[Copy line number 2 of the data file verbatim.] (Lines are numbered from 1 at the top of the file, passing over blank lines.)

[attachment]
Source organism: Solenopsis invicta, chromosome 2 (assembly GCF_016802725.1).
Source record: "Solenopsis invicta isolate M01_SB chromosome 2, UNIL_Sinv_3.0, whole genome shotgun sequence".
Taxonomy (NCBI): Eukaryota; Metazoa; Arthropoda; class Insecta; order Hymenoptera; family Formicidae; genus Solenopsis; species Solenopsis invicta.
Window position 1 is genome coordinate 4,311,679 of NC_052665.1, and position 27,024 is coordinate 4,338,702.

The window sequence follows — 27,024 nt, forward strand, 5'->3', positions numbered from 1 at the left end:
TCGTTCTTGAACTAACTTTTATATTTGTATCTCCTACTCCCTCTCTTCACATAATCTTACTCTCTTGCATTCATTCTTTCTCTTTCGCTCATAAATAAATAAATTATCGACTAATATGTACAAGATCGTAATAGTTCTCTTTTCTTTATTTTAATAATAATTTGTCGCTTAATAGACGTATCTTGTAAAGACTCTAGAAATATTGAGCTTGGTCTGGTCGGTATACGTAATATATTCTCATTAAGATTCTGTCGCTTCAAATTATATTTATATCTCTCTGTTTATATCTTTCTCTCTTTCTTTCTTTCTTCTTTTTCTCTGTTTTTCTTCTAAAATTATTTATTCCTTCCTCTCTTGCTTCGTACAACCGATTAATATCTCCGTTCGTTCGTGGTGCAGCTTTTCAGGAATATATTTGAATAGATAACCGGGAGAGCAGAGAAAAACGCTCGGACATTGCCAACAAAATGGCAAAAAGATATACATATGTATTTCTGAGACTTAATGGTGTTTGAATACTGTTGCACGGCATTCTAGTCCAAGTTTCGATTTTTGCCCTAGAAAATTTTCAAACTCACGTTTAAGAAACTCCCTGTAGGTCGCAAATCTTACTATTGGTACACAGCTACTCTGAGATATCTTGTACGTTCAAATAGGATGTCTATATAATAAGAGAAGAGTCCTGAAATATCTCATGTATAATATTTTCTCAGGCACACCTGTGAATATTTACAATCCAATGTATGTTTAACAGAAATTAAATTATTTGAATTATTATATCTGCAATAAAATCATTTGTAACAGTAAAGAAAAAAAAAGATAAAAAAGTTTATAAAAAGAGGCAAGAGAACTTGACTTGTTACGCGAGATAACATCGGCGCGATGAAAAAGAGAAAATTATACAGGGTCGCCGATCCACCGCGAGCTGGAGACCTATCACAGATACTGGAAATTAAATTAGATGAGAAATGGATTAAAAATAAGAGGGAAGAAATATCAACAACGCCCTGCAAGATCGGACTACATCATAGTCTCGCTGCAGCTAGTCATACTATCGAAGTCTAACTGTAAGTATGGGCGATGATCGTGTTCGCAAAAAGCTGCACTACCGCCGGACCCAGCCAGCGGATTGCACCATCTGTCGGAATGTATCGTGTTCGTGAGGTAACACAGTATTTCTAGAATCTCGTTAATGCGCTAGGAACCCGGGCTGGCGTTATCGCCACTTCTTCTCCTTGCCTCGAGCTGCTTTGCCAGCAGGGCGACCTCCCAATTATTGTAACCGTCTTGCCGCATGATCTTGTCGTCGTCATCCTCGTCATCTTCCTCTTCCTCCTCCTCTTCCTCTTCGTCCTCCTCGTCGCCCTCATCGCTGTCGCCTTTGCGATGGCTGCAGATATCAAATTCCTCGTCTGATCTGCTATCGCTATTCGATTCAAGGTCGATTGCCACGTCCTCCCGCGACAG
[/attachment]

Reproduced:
Source record: "Solenopsis invicta isolate M01_SB chromosome 2, UNIL_Sinv_3.0, whole genome shotgun sequence".